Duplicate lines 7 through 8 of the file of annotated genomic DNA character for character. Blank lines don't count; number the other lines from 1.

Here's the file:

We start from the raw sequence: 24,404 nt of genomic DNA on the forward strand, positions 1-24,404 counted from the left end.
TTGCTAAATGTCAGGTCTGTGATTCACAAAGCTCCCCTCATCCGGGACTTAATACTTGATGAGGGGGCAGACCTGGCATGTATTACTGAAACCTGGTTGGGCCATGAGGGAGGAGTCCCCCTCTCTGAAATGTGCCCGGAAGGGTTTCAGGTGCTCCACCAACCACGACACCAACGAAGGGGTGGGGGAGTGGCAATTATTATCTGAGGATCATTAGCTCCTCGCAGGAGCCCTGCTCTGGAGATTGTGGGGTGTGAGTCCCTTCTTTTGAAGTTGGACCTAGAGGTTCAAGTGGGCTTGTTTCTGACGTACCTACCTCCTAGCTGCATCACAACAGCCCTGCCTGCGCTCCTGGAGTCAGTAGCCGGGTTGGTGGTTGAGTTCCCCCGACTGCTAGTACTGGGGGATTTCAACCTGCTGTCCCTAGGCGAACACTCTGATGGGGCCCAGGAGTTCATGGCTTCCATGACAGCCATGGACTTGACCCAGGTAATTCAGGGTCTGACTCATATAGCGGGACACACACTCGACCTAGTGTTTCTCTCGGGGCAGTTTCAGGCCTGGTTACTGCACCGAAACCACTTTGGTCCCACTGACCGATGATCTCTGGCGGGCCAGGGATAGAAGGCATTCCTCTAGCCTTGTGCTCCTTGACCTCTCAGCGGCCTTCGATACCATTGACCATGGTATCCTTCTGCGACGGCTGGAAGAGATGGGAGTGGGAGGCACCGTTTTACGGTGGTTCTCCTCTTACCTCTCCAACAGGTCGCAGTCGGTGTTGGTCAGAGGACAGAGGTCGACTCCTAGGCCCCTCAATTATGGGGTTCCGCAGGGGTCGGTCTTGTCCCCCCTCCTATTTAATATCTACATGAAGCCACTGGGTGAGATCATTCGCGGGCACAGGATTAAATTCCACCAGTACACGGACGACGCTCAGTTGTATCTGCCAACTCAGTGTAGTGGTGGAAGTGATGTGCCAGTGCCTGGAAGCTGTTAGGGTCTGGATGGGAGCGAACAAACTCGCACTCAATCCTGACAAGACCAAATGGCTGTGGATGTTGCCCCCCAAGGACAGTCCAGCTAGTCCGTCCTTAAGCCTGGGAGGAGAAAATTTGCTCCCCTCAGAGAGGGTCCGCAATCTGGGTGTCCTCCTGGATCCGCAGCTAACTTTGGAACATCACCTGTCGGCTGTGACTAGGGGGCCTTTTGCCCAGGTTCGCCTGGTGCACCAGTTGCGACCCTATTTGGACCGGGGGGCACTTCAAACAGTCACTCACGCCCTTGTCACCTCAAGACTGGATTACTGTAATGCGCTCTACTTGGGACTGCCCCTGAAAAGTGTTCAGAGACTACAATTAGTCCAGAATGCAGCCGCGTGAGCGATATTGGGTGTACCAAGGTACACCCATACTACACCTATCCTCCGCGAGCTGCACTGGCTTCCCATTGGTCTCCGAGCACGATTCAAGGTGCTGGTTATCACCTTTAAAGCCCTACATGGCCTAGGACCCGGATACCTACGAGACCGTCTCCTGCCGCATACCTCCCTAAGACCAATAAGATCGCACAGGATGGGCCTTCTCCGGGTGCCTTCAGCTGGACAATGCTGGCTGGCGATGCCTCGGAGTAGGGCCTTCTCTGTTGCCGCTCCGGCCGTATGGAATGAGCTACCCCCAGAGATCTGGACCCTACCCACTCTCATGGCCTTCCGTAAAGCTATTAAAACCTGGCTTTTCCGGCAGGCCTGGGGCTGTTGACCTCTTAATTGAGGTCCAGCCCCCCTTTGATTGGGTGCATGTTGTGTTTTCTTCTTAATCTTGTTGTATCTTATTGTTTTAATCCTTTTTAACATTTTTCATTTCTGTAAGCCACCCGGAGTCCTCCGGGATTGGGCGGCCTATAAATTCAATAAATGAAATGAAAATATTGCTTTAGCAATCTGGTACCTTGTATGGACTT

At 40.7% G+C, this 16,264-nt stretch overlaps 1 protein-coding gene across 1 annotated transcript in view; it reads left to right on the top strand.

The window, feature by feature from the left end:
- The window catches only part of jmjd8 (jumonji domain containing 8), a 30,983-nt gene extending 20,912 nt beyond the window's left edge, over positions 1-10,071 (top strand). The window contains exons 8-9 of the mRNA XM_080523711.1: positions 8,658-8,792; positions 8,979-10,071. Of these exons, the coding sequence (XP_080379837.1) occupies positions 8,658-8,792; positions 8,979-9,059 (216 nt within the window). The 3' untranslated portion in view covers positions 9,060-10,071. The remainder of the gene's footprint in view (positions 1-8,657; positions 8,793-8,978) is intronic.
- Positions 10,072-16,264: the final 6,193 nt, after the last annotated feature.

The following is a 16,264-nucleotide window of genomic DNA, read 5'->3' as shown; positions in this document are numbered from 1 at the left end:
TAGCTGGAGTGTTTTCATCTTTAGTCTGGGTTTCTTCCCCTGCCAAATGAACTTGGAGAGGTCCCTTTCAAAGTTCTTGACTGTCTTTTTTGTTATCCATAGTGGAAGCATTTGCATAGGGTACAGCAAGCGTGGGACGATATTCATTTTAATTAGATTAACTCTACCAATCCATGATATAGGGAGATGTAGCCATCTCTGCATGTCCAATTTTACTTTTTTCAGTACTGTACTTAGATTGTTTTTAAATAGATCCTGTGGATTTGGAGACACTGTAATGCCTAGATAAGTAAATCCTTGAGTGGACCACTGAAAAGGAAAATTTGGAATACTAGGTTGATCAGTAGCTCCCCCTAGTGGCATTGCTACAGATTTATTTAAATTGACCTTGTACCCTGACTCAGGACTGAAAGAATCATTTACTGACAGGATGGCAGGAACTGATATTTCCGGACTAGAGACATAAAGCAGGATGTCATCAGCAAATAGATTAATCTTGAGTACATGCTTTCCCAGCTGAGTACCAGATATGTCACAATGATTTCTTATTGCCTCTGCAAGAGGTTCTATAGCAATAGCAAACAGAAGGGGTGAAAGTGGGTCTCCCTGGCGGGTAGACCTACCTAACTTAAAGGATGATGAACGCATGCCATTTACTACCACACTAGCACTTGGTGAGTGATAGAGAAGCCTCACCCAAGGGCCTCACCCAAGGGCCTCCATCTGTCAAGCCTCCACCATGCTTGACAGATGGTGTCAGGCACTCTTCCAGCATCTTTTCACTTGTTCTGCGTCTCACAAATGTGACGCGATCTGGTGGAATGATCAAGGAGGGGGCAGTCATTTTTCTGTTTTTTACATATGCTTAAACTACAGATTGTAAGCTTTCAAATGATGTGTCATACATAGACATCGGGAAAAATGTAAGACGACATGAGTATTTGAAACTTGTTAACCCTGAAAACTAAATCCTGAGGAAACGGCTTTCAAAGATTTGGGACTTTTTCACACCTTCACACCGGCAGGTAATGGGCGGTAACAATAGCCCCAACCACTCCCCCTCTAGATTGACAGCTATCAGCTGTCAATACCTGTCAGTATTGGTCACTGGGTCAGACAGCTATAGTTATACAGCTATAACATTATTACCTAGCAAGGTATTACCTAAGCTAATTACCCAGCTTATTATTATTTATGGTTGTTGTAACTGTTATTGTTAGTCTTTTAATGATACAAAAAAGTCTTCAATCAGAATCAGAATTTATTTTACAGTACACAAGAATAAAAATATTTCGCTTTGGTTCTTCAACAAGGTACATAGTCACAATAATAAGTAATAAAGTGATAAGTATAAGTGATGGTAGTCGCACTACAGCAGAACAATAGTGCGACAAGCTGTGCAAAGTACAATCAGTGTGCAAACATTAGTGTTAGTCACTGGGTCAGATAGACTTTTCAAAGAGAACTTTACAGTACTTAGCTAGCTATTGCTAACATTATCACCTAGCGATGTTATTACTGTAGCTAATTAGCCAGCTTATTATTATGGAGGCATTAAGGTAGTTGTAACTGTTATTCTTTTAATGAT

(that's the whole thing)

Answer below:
The following is a 16,264-nucleotide window of genomic DNA, read 5'->3' as shown; positions in this document are numbered from 1 at the left end:
TAGCTGGAGTGTTTTCATCTTTAGTCTGGGTTTCTTCCCCTGCCAAATGAACTTGGAGAGGTCCCTTTCAAAGTTCTTGACTGTCTTTTTTGTTATCCATAGTGGAAGCATTTGCATAGGGTACAGCAAGCGTGGGACGATATTCATTTTAATTAGATTAACTCTACCAATCCATGATATAGGGAGATGTAGCCATCTCTGCATGTCCAATTTTACTTTTTTCAGTACTGTACTTAGATTGTTTTTAAATAGATCCTGTGGATTTGGAGACACTGTAATGCCTAGATAAGTAAATCCTTGAGTGGACCACTGAAAAGGAAAATTTGGAATACTAGGTTGATCAGTAGCTCCCCCTAGTGGCATTGCTACAGATTTATTTAAATTGACCTTGTACCCTGACTCAGGACTGAAAGAATCATTTACTGACAGGATGGCAGGAACTGATATTTCCGGACTAGAGACATAAAGCAGGATGTCATCAGCAAATAGATTAATCTTGAGTACATGCTTTCCCAGCTGAGTACCAGATATGTCACAATGATTTCTTATTGCCTCTGCAAGAGGTTCTATAGCAATAGCAAACAGAAGGGGTGAAAGTGGGTCTCCCTGGCGGGTAGACCTACCTAACTTAAAGGATGATGAACGCATGCCATTTACTACCACACTAGCACTTGGTGAGTGATAGAGAAGCCTCACCCAAGGGCCTCACCCAAGGGCCTCCATCTGTCAAGCCTCCACCATGCTTGACAGATGGTGTCAGGCACTCTTCCAGCATCTTTTCACTTGTTCTGCGTCTCACAAATGTGACGCGATCTGGTGGAATGATCAAGGAGGGGGCAGTCATTTTTCTGTTTTTTACATATGCTTAAACTACAGATTGTAAGCTTTCAAATGATGTGTCATACATAGACATCGGGAAAAATGTAAGACGACATGAGTATTTGAAACTTGTTAACCCTGAAAACTAAATCCTGAGGAAACGGCTTTCAAAGATTTGGGACTTTTTCACACCTTCACACCGGCAGGTAATGGGCGGTAACAATAGCCCCAACCACTCCCCCTCTAGATTGACAGCTATCAGCTGTCAATACCTGTCAGTATTGGTCACTGGGTCAGACAGCTATAGTTATACAGCTATAACATTATTACCTAGCAAGGTATTACCTAAGCTAATTACCCAGCTTATTATTATTTATGGTTGTTGTAACTGTTATTGTTAGTCTTTTAATGATACAAAAAAGTCTTCAATCAGAATCAGAATTTATTTTACAGTACACAAGAATAAAAATATTTCGCTTTGGTTCTTCAACAAGGTACATAGTCACAATAATAAGTAATAAAGTGATAAGTATAAGTGATGGTAGTCGCACTACAGCAGAACAATAGTGCGACAAGCTGTGCAAAGTACAATCAGTGTGCAAACATTAGTGTTAGTCACTGGGTCAGATAGACTTTTCAAAGAGAACTTTACAGTACTTAGCTAGCTATTGCTAACATTATCACCTAGCGATGTTATTACTGTAGCTAATTAGCCAGCTTATTATTATGGAGGCATTAAGGTAGTTGTAACTGTTATTCTTTTAATGAT